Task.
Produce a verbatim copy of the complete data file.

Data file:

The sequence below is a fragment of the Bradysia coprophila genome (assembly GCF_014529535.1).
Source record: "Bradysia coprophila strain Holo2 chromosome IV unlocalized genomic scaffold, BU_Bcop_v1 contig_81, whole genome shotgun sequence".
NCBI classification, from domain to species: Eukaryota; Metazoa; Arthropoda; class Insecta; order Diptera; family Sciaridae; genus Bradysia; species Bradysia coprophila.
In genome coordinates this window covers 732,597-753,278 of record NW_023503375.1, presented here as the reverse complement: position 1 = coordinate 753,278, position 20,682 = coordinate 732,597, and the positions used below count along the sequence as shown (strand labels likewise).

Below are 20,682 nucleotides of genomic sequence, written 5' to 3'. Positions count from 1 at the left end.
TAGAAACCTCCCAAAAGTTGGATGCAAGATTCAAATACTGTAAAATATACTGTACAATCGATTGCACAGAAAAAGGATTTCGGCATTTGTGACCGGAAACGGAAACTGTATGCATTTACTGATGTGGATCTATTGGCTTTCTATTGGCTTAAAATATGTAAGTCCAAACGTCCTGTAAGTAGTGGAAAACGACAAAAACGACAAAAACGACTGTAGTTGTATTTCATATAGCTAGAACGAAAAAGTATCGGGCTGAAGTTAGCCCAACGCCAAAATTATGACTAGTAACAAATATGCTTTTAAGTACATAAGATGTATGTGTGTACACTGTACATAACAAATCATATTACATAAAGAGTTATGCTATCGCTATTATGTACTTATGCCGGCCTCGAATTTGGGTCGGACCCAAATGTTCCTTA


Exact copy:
The sequence below is a fragment of the Bradysia coprophila genome (assembly GCF_014529535.1).
Source record: "Bradysia coprophila strain Holo2 chromosome IV unlocalized genomic scaffold, BU_Bcop_v1 contig_81, whole genome shotgun sequence".
NCBI classification, from domain to species: Eukaryota; Metazoa; Arthropoda; class Insecta; order Diptera; family Sciaridae; genus Bradysia; species Bradysia coprophila.
In genome coordinates this window covers 732,597-753,278 of record NW_023503375.1, presented here as the reverse complement: position 1 = coordinate 753,278, position 20,682 = coordinate 732,597, and the positions used below count along the sequence as shown (strand labels likewise).

Below are 20,682 nucleotides of genomic sequence, written 5' to 3'. Positions count from 1 at the left end.
TAGAAACCTCCCAAAAGTTGGATGCAAGATTCAAATACTGTAAAATATACTGTACAATCGATTGCACAGAAAAAGGATTTCGGCATTTGTGACCGGAAACGGAAACTGTATGCATTTACTGATGTGGATCTATTGGCTTTCTATTGGCTTAAAATATGTAAGTCCAAACGTCCTGTAAGTAGTGGAAAACGACAAAAACGACAAAAACGACTGTAGTTGTATTTCATATAGCTAGAACGAAAAAGTATCGGGCTGAAGTTAGCCCAACGCCAAAATTATGACTAGTAACAAATATGCTTTTAAGTACATAAGATGTATGTGTGTACACTGTACATAACAAATCATATTACATAAAGAGTTATGCTATCGCTATTATGTACTTATGCCGGCCTCGAATTTGGGTCGGACCCAAATGTTCCTTA